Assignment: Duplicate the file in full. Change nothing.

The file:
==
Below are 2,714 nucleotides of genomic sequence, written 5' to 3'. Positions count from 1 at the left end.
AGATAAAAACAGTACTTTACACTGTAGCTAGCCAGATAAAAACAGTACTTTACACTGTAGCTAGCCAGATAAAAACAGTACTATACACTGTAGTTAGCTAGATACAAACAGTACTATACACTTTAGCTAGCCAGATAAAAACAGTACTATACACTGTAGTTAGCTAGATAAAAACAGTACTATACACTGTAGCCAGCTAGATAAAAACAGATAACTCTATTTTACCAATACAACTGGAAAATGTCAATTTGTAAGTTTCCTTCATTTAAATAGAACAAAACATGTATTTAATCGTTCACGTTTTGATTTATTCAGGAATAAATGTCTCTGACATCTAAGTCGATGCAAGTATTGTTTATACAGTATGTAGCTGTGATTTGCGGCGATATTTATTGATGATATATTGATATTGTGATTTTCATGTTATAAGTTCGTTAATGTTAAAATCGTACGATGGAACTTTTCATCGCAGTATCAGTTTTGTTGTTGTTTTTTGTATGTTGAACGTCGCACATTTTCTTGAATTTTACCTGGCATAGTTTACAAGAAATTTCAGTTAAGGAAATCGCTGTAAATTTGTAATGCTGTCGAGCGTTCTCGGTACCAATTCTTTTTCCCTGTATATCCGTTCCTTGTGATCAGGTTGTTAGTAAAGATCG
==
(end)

Below are 2,714 nucleotides of genomic sequence, written 5' to 3'. Positions count from 1 at the left end.
AGATAAAAACAGTACTTTACACTGTAGCTAGCCAGATAAAAACAGTACTTTACACTGTAGCTAGCCAGATAAAAACAGTACTATACACTGTAGTTAGCTAGATACAAACAGTACTATACACTTTAGCTAGCCAGATAAAAACAGTACTATACACTGTAGTTAGCTAGATAAAAACAGTACTATACACTGTAGCCAGCTAGATAAAAACAGATAACTCTATTTTACCAATACAACTGGAAAATGTCAATTTGTAAGTTTCCTTCATTTAAATAGAACAAAACATGTATTTAATCGTTCACGTTTTGATTTATTCAGGAATAAATGTCTCTGACATCTAAGTCGATGCAAGTATTGTTTATACAGTATGTAGCTGTGATTTGCGGCGATATTTATTGATGATATATTGATATTGTGATTTTCATGTTATAAGTTCGTTAATGTTAAAATCGTACGATGGAACTTTTCATCGCAGTATCAGTTTTGTTGTTGTTTTTTGTATGTTGAACGTCGCACATTTTCTTGAATTTTACCTGGCATAGTTTACAAGAAATTTCAGTTAAGGAAATCGCTGTAAATTTGTAATGCTGTCGAGCGTTCTCGGTACCAATTCTTTTTCCCTGTATATCCGTTCCTTGTGATCAGGTTGTTAGTAAAGATCG